In Venice with my father and brother. (Photo from the family archives.)
My father, mother and brother at a family visit to Iceland, at the lighthouse of Grindavík. (Photo by the author.)
Reproducing a classic tourist scene in Venice with my mother and brother: feeding the pigeons at St. Mark’s Square. (Photo from the family archives.)
My mother, brother and father at a family visit to Iceland, at the Grótta lighthouse near Reykjavík. (Photo by the author.)

Overnarration happens when narrative content — be it a piece of tourist propaganda, a personal memory or fantasy, or a story of fictional or historical nature — is applied onto a certain physical space in such a way that in the visitor’s mind, the invisible becomes more important than the visible, resulting in a quite different and often more powerful emotional response than what the empirical environment could vouch for in itself. It’s basically the cultural equivalent of today’s new »it« technology called augmented reality. It has two levels: one is universal, the other locative.

The universal overnarration of a place, be it Venice or Iceland, is independent of geographical location, because it works in the sphere of the collective imagination of the global community. It is the construction of a very selective and overwhelmingly positive myth around a place which is spread and promoted with the intention of luring as many visitors to the place as possible, while establishing and maintaining a mythical reputation of it even in the heads of those who do not and will not ever go there physically. This means that every visitor has a prefabricated idea and correspondingly, a set of ready-made dreams and desires connected to both Iceland and Venice long before they set foot on either islands, and the quest to fulfill these dreams and desires often proves to be more important for them than getting to know the real, previously unknown curiosities of the place.

One of the best examples of universal overnarration’s deceptive nature is how the main sights of these places are photographed for touristic marketing purposes. Whether it is the Bridge of Sighs or the Seljalandsfoss waterfall, the Doge Palace or the Geysir geothermal area, one thing is almost always missing from these pictures: the sheer mass of other tourists that one is likely to meet when actually visiting these sites in real life. In fact, if the image does feature any human presence, it is (depending on the target group) usually that of an individual, or a couple, or a family: something that offers itself for the spectator’s own identification, without acknowledging the other few hundred fellow travelers who’ll also be there at any given time, all desperately trying to reproduce the very same solitary portraits and inevitably blocking each other’s view during the process.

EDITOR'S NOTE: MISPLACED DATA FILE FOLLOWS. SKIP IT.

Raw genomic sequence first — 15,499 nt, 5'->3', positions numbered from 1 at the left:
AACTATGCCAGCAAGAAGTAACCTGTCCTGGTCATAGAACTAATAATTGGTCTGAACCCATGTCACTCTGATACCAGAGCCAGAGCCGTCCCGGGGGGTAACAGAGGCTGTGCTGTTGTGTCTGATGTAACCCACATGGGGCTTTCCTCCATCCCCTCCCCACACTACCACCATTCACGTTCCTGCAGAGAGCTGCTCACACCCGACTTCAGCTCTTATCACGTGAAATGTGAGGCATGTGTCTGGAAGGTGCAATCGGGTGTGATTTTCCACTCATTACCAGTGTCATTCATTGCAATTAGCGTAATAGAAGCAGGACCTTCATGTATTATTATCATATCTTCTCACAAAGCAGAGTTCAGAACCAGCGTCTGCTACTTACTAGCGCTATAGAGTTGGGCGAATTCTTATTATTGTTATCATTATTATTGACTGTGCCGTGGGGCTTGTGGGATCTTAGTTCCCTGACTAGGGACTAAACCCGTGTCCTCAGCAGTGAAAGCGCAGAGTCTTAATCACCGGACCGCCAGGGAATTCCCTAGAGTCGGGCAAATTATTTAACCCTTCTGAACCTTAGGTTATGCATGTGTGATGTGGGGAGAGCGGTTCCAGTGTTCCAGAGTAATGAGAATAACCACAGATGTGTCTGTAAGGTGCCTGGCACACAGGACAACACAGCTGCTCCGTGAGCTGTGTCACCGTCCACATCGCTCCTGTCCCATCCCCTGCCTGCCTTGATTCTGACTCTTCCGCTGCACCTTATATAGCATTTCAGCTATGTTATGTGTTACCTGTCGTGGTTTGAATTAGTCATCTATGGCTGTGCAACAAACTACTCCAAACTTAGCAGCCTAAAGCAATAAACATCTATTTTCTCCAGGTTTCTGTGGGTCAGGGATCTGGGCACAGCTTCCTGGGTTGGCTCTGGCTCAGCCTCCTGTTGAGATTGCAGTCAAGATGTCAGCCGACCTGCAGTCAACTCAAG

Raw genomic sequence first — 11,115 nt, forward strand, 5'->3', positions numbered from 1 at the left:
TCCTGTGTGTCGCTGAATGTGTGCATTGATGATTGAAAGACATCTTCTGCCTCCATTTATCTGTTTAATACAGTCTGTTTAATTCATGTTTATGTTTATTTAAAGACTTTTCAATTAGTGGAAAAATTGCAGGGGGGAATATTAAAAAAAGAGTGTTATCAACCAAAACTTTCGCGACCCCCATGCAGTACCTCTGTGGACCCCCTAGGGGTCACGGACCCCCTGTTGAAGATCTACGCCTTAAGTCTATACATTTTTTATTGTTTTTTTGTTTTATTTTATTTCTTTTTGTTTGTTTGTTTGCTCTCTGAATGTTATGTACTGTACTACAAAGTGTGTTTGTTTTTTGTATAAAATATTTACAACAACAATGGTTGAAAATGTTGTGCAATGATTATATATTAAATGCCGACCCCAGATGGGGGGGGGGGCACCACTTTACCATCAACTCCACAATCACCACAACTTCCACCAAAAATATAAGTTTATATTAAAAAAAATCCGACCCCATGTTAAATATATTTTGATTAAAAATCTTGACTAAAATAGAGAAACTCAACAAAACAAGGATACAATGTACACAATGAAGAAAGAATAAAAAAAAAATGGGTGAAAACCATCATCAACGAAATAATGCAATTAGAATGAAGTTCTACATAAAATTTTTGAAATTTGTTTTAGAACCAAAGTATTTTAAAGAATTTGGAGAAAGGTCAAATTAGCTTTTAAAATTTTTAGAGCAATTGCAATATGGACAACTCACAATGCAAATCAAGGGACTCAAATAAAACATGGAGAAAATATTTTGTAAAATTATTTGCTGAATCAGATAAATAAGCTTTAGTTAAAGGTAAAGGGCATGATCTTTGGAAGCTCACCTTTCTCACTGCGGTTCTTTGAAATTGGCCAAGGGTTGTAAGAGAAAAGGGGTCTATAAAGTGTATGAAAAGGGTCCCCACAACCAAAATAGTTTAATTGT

Locative overnarration, on the other hand, works on a much smaller scale, and is more connected to the actual time we’re spending at a dream destination. It’s the network of very specific stories associated with very specific sites which, when reaching a critical mass and density, can greatly contribute to the overall feeling of unreality and fictionality of a place in general. These can be the birthplace or the death site of a famous person; the scene of some important historical event; or the inspiration of a famous poem or the location of a fictional story — the important thing is that the sheer sight of the place is fundamentally transformed in the eyes of the spectator when given some narrative assistance, may it be a travel book, a tourist guide, or an information plaque placed there by the authorities. Of course this doesn’t mean that these sites cannot be appreciated solely on the base of their visual appearance: both Iceland and Venice can offer sights that are magnificent to behold without any background knowledge. But even if the traveler is only using them as eye-candy, the »legendary« status of these places adds a lot to their allure and magic, which is enhanced tenfold when complimented with the narrative content behind them.

The prevalence of locative overnarration in Venice does not need much explanation. In the city of canals, one cannot go anywhere without also walking in the footsteps of old-world celebrities such as Goethe, Thomas Mann, Lord Byron or Alfred de Musset, or their fictional offspring, like Gustav Aschenbach and Childe Harold. On any given corner, there is a historical anecdote for every passing pigeon, and every little piazza is likely to have been featured in a number of movies since the invention of the motion picture. It is due, first of all, to the historical and political importance of the Most Serene Republic of Venice and its role as a major hub of scientific, cultural and economic exchange between the 7th and 18th centuries, which also lay the foundations of the »Venetian myth«; and then, to the exponential effect of this very same myth, that seduced generations after generations of great artists to visit and leave their own narrative marks on a city already famous for its many stories.